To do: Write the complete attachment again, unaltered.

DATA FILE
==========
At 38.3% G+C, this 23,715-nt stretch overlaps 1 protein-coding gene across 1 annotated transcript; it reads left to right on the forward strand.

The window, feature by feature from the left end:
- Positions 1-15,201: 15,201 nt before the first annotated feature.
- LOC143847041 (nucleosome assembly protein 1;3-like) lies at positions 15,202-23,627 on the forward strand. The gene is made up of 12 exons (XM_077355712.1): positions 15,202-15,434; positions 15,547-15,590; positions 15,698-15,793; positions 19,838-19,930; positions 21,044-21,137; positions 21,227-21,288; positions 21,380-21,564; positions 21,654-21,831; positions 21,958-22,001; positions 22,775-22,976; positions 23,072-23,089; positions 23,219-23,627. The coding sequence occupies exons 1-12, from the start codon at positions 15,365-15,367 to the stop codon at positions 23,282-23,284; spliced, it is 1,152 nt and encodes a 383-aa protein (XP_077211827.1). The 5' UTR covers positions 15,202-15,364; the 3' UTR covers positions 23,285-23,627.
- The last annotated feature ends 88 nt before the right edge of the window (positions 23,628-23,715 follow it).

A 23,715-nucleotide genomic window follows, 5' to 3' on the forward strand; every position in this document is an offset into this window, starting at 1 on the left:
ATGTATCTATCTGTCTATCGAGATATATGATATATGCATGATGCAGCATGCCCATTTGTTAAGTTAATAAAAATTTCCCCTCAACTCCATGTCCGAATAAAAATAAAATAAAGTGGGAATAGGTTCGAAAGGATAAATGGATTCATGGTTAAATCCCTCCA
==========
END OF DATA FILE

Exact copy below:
At 38.3% G+C, this 23,715-nt stretch overlaps 1 protein-coding gene across 1 annotated transcript; it reads left to right on the forward strand.

The window, feature by feature from the left end:
- Positions 1-15,201: 15,201 nt before the first annotated feature.
- LOC143847041 (nucleosome assembly protein 1;3-like) lies at positions 15,202-23,627 on the forward strand. The gene is made up of 12 exons (XM_077355712.1): positions 15,202-15,434; positions 15,547-15,590; positions 15,698-15,793; positions 19,838-19,930; positions 21,044-21,137; positions 21,227-21,288; positions 21,380-21,564; positions 21,654-21,831; positions 21,958-22,001; positions 22,775-22,976; positions 23,072-23,089; positions 23,219-23,627. The coding sequence occupies exons 1-12, from the start codon at positions 15,365-15,367 to the stop codon at positions 23,282-23,284; spliced, it is 1,152 nt and encodes a 383-aa protein (XP_077211827.1). The 5' UTR covers positions 15,202-15,364; the 3' UTR covers positions 23,285-23,627.
- The last annotated feature ends 88 nt before the right edge of the window (positions 23,628-23,715 follow it).

A 23,715-nucleotide genomic window follows, 5' to 3' on the forward strand; every position in this document is an offset into this window, starting at 1 on the left:
ATGTATCTATCTGTCTATCGAGATATATGATATATGCATGATGCAGCATGCCCATTTGTTAAGTTAATAAAAATTTCCCCTCAACTCCATGTCCGAATAAAAATAAAATAAAGTGGGAATAGGTTCGAAAGGATAAATGGATTCATGGTTAAATCCCTCCA